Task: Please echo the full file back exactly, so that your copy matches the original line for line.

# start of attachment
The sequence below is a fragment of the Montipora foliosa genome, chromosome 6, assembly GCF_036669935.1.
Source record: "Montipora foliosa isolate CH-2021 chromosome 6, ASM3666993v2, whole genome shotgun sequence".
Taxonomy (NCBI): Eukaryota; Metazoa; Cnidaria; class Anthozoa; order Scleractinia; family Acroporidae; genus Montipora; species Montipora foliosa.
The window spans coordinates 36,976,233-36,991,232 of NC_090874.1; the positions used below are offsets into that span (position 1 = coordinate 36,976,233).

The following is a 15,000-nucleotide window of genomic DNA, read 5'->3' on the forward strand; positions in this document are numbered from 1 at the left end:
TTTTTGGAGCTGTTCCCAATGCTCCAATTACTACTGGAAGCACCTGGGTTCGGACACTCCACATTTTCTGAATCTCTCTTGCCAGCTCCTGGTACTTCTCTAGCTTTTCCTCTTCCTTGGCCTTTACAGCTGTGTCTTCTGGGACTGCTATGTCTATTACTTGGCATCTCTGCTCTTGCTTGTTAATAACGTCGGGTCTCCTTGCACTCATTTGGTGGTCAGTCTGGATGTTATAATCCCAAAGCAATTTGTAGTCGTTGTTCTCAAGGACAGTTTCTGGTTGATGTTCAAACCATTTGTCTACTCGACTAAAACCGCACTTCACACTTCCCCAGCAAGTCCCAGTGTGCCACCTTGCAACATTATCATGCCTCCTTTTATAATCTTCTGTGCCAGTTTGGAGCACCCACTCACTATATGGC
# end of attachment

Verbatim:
The sequence below is a fragment of the Montipora foliosa genome, chromosome 6, assembly GCF_036669935.1.
Source record: "Montipora foliosa isolate CH-2021 chromosome 6, ASM3666993v2, whole genome shotgun sequence".
Taxonomy (NCBI): Eukaryota; Metazoa; Cnidaria; class Anthozoa; order Scleractinia; family Acroporidae; genus Montipora; species Montipora foliosa.
The window spans coordinates 36,976,233-36,991,232 of NC_090874.1; the positions used below are offsets into that span (position 1 = coordinate 36,976,233).

The following is a 15,000-nucleotide window of genomic DNA, read 5'->3' on the forward strand; positions in this document are numbered from 1 at the left end:
TTTTTGGAGCTGTTCCCAATGCTCCAATTACTACTGGAAGCACCTGGGTTCGGACACTCCACATTTTCTGAATCTCTCTTGCCAGCTCCTGGTACTTCTCTAGCTTTTCCTCTTCCTTGGCCTTTACAGCTGTGTCTTCTGGGACTGCTATGTCTATTACTTGGCATCTCTGCTCTTGCTTGTTAATAACGTCGGGTCTCCTTGCACTCATTTGGTGGTCAGTCTGGATGTTATAATCCCAAAGCAATTTGTAGTCGTTGTTCTCAAGGACAGTTTCTGGTTGATGTTCAAACCATTTGTCTACTCGACTAAAACCGCACTTCACACTTCCCCAGCAAGTCCCAGTGTGCCACCTTGCAACATTATCATGCCTCCTTTTATAATCTTCTGTGCCAGTTTGGAGCACCCACTCACTATATGGC